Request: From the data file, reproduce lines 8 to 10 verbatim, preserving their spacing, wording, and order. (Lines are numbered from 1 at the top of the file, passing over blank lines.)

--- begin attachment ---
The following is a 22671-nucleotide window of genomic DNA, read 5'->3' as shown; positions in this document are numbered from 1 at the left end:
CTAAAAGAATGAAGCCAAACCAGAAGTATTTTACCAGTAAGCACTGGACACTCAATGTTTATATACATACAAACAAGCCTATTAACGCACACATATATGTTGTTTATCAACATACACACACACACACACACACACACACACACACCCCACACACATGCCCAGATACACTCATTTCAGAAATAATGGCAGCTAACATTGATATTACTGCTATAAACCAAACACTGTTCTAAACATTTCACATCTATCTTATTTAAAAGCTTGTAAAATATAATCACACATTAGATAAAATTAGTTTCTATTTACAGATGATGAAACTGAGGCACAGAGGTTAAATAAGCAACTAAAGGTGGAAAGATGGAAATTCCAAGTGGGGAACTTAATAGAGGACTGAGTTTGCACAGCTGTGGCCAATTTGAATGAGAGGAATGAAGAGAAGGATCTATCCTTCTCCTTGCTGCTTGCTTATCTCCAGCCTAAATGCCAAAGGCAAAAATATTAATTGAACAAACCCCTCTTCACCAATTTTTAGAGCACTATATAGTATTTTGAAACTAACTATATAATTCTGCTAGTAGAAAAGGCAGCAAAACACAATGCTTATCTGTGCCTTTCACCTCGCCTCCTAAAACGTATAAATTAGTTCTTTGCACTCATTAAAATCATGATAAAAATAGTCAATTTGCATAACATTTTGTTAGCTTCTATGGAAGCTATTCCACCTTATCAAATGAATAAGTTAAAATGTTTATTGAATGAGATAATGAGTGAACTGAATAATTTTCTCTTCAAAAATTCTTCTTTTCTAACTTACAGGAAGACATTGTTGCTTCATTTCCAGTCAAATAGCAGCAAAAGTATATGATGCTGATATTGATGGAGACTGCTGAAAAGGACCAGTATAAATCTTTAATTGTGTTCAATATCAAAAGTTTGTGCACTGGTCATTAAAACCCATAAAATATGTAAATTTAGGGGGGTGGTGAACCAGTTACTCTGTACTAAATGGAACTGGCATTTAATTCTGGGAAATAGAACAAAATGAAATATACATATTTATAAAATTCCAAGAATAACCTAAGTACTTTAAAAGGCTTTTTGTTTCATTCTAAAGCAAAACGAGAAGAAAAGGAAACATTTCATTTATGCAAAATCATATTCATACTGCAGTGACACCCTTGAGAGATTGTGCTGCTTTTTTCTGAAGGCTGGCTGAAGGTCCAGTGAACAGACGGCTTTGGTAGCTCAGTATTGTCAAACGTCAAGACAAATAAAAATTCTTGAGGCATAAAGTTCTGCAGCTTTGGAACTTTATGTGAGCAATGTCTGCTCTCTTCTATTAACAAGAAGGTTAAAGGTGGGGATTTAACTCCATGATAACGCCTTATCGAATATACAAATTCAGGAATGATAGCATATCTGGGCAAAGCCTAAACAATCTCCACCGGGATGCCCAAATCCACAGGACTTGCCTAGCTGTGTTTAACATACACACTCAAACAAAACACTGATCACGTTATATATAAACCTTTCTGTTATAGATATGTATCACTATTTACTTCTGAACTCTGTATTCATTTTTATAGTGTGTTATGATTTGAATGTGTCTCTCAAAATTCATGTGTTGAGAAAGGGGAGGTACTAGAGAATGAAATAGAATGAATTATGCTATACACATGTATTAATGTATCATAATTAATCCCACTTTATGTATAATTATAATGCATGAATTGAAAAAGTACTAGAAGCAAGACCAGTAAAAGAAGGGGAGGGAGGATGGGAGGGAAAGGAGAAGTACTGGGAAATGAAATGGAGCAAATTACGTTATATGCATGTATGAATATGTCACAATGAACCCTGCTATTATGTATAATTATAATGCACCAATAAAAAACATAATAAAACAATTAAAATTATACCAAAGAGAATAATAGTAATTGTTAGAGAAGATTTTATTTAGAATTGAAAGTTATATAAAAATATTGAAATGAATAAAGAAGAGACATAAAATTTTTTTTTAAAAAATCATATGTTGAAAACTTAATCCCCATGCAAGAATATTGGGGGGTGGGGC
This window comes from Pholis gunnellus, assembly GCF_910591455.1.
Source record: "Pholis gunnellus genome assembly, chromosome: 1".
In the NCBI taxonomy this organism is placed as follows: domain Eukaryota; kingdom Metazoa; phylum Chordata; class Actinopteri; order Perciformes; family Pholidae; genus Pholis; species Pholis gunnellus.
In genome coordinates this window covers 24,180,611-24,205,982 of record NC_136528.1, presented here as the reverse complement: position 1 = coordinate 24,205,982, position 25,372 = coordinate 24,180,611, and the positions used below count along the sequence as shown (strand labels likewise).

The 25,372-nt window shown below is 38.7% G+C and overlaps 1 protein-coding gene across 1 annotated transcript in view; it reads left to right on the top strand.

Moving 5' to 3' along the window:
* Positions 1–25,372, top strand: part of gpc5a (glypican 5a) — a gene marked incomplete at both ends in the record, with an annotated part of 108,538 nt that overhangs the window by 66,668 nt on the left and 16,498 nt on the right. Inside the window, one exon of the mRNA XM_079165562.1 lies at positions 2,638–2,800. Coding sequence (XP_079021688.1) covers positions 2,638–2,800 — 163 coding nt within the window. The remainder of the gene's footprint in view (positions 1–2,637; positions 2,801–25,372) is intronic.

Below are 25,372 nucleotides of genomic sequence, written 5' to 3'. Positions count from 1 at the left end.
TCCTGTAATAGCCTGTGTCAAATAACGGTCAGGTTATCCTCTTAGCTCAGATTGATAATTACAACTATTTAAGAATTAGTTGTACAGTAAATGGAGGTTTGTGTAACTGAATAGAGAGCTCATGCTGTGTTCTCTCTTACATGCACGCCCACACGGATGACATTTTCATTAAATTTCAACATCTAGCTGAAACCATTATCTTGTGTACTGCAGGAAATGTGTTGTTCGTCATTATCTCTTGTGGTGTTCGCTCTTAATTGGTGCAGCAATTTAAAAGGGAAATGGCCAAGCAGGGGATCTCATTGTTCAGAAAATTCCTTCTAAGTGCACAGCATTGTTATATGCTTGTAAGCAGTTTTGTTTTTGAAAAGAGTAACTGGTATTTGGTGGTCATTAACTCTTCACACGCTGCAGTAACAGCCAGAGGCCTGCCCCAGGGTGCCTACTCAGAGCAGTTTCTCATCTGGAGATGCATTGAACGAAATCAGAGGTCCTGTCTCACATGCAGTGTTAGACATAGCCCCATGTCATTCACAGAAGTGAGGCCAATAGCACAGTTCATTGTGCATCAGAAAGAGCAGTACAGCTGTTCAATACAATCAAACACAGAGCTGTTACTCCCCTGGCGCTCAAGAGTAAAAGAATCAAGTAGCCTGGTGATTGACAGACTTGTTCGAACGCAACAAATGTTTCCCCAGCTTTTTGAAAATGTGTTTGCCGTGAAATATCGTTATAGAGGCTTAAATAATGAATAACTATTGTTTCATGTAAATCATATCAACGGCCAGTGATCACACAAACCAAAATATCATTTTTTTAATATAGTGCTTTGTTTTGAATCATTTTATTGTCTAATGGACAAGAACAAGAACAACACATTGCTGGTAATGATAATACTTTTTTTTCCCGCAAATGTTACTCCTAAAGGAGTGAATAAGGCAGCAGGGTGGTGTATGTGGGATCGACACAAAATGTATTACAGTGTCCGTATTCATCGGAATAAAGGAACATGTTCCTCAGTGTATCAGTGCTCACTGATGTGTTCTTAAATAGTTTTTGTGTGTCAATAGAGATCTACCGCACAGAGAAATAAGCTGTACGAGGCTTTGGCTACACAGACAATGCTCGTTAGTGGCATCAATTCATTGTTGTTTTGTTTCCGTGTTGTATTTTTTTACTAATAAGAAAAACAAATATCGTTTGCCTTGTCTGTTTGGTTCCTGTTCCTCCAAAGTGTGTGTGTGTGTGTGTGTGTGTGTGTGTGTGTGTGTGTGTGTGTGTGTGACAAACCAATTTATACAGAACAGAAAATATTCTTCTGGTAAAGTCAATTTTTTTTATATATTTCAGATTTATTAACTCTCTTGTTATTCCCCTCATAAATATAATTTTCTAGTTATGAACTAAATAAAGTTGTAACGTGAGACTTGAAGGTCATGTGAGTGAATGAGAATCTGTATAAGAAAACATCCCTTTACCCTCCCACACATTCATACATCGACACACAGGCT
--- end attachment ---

Moving 5' to 3' along the window:
* Positions 1–25,372, top strand: part of gpc5a (glypican 5a) — a gene marked incomplete at both ends in the record, with an annotated part of 108,538 nt that overhangs the window by 66,668 nt on the left and 16,498 nt on the right. Inside the window, one exon of the mRNA XM_079165562.1 lies at positions 2,638–2,800. Coding sequence (XP_079021688.1) covers positions 2,638–2,800 — 163 coding nt within the window. The remainder of the gene's footprint in view (positions 1–2,637; positions 2,801–25,372) is intronic.

Below are 25,372 nucleotides of genomic sequence, written 5' to 3'. Positions count from 1 at the left end.